This is the backbone of all information systems in the combat system and comprises an open architecture distributed system that integrates combat subsystems in a secure way according to Saab’s IT security architecture. To cut lead times and costs, the CSIS is mainly based on easily obtainable commercial off-the-shelf (COTS) products, technologies and standards, adapted and/or applied to naval military applications.All applicable subsystems are interconnected through the CSIS and operated from common multifunctional consoles (MFCs). CSIS access points throughout the submarine enable easy connection for a large number of additional subsystems, MFCs, workstations and laptops.
Decentralized Combat Management
The combat system of the Kockums A26 submarine is managed from a Saab combat management system (CMS) specially developed for this submarine. Notably, instead of being a central system to which all other systems are integrated, the CMS is a subsystem linked to the CSIS which communicates using open standards. This allows integrated systems, including the CMS, to be individually upgraded or exchanged, thereby greatly reducing project risks typically found with large, complex and highly integrated systems.The CMS allows high-performance data exchange via the CSIS with other systems like sonar, Electronic Support Measures (ESM), weapon interface systems and the vessel control system. Like most other subsystems connected to the CSIS, the CMS can be operated from any MFC in the submarine.
Navigation and communications
The Type A26 submarine is equipped with mast-mounted optronic sensor systems, as well as active and passive sonar systems for the identification and detection of threats.Advanced network-centric communication capabilities enable the submarine to integrate them with other forces on the land, sea and in the air. External communication is provided though radio, hydroacoustic and shore-connected methods.
The weapon system is managed from a Saab combat management system (CMS) that is connected with the GMSS.
Countermeasures and safety features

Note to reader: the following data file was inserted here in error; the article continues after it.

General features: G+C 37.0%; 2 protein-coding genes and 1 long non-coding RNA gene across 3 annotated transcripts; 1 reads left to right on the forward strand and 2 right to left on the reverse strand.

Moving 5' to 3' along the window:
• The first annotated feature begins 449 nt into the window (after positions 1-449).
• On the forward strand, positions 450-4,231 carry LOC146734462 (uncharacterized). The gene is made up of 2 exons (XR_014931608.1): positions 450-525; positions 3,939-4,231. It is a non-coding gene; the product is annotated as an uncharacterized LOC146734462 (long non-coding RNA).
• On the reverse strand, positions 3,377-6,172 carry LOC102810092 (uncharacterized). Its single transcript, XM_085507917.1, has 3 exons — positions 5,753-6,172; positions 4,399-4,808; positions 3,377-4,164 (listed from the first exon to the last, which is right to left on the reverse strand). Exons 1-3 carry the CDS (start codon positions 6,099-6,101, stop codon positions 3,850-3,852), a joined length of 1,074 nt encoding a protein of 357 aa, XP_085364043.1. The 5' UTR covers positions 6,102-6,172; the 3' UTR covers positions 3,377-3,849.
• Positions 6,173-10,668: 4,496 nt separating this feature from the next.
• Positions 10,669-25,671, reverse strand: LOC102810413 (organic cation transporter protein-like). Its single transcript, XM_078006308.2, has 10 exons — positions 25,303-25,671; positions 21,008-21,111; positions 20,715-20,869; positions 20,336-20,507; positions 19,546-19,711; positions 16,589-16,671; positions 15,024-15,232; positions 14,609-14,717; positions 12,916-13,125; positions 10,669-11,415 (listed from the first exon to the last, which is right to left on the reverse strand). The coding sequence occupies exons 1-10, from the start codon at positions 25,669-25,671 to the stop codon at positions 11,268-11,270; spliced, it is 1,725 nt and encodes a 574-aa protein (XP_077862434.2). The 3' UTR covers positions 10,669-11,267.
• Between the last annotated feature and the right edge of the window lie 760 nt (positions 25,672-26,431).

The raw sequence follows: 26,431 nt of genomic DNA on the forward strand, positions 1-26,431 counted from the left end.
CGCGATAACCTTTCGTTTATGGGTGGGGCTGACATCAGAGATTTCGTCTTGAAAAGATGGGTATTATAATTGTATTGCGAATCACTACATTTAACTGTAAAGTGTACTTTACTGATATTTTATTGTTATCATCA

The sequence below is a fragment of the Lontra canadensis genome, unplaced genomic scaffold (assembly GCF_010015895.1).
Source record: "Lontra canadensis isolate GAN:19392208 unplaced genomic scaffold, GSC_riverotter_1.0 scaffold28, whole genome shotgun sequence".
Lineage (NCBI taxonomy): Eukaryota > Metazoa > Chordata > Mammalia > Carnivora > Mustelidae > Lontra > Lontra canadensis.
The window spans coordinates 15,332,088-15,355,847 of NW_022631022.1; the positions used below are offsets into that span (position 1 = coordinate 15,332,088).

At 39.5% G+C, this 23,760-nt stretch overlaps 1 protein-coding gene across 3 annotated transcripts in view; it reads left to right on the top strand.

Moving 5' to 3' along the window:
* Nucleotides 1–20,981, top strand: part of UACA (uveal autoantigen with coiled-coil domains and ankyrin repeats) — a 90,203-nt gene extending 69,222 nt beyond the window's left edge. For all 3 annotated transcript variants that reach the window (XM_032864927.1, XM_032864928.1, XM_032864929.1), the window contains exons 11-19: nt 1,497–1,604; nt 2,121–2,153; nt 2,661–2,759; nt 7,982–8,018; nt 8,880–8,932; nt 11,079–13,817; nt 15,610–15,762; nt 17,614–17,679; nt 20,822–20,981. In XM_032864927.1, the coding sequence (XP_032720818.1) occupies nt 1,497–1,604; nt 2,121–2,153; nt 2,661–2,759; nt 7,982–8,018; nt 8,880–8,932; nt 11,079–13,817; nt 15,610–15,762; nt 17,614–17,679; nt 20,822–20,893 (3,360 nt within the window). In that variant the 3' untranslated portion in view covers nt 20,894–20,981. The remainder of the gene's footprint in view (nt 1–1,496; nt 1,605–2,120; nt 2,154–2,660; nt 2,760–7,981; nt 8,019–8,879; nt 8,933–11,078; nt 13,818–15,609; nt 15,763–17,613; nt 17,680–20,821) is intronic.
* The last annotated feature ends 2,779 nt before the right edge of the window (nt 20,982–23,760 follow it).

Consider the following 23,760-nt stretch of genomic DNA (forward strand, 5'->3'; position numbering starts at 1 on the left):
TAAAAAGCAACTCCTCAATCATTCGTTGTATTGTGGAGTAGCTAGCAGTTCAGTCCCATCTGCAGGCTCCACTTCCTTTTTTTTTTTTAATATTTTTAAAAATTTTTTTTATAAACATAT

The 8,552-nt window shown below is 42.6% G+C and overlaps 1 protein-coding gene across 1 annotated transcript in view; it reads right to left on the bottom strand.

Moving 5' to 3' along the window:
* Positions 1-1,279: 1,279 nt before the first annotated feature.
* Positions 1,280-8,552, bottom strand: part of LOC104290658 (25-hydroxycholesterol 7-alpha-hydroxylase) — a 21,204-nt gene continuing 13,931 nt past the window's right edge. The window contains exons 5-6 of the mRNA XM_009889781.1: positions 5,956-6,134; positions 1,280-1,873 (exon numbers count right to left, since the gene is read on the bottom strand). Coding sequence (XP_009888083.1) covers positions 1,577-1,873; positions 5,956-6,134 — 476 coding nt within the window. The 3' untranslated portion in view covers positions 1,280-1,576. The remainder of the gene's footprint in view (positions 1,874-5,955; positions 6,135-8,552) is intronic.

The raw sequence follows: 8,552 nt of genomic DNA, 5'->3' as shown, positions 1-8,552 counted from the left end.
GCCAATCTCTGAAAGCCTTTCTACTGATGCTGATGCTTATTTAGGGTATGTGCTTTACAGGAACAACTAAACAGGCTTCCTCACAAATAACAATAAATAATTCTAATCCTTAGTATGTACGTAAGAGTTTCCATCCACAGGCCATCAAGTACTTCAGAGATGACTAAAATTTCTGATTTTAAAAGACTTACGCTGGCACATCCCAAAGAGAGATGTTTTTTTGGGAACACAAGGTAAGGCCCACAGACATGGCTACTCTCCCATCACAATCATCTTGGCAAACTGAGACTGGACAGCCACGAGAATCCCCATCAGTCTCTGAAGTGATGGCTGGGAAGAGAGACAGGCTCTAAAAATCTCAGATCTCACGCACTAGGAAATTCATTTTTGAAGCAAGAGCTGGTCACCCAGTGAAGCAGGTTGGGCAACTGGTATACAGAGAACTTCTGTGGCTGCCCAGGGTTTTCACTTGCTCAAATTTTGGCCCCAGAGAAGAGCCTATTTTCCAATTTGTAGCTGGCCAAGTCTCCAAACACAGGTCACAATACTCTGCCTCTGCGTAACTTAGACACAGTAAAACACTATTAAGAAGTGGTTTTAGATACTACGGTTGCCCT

The GHOST® Genuine Holistic Stealth technology makes the Type A26 invisible and quiet. The submarine has low hydrodynamic and infrared signatures, and low radar cross-section.The submarine is resistant to significant shock loads from underwater explosions. It is fitted with mine countermeasures to detect, identify and destruct mines. An emergency, high-pressure, air-blowing system is fitted to help bring the submarine to surface in the event of flooding. The submarine is also equipped with a fire-protection system designed as according to SOLAS requirements.
Propulsion and performance of A26 submarines
The main propulsion system of the Type A26 submarine is fully-integrated Kockums Stirling air-independent propulsion (AIP) system, which burns gasified pure industrial liquid oxygen (LOX) and diesel fuel. The submarine is also equipped with a conventional diesel-electric propulsion system.The maximum submerged AIP speed of the submarine is more than 6k, maximum continuous snorting speed is 12k, diving depth is more than 200m, mission endurance is 45 days, and operating sea water density is between 1,003kg/m³ and 1,032kg/m³. The submarine can withstand temperatures ranging from -2°C to 32°C.
Securing Total Control
Submarine operations in the extreme littorals are also facilitated by the difficulty of carrying out anti-submarine warfare (ASW) in shallow water. A confusing combination of big thermal variations in water layers, unpredictable tides and currents, high reverberation and highly directional ambient noise defeats ASW measures.
This is why the next-generation Kockums A26 submarine, with superior GHOST® (Genuine HOlistic STealth) properties and AIP, is a valuable asset in securing total control in the extreme littoral zones, or as we call it, Littoral Supremacy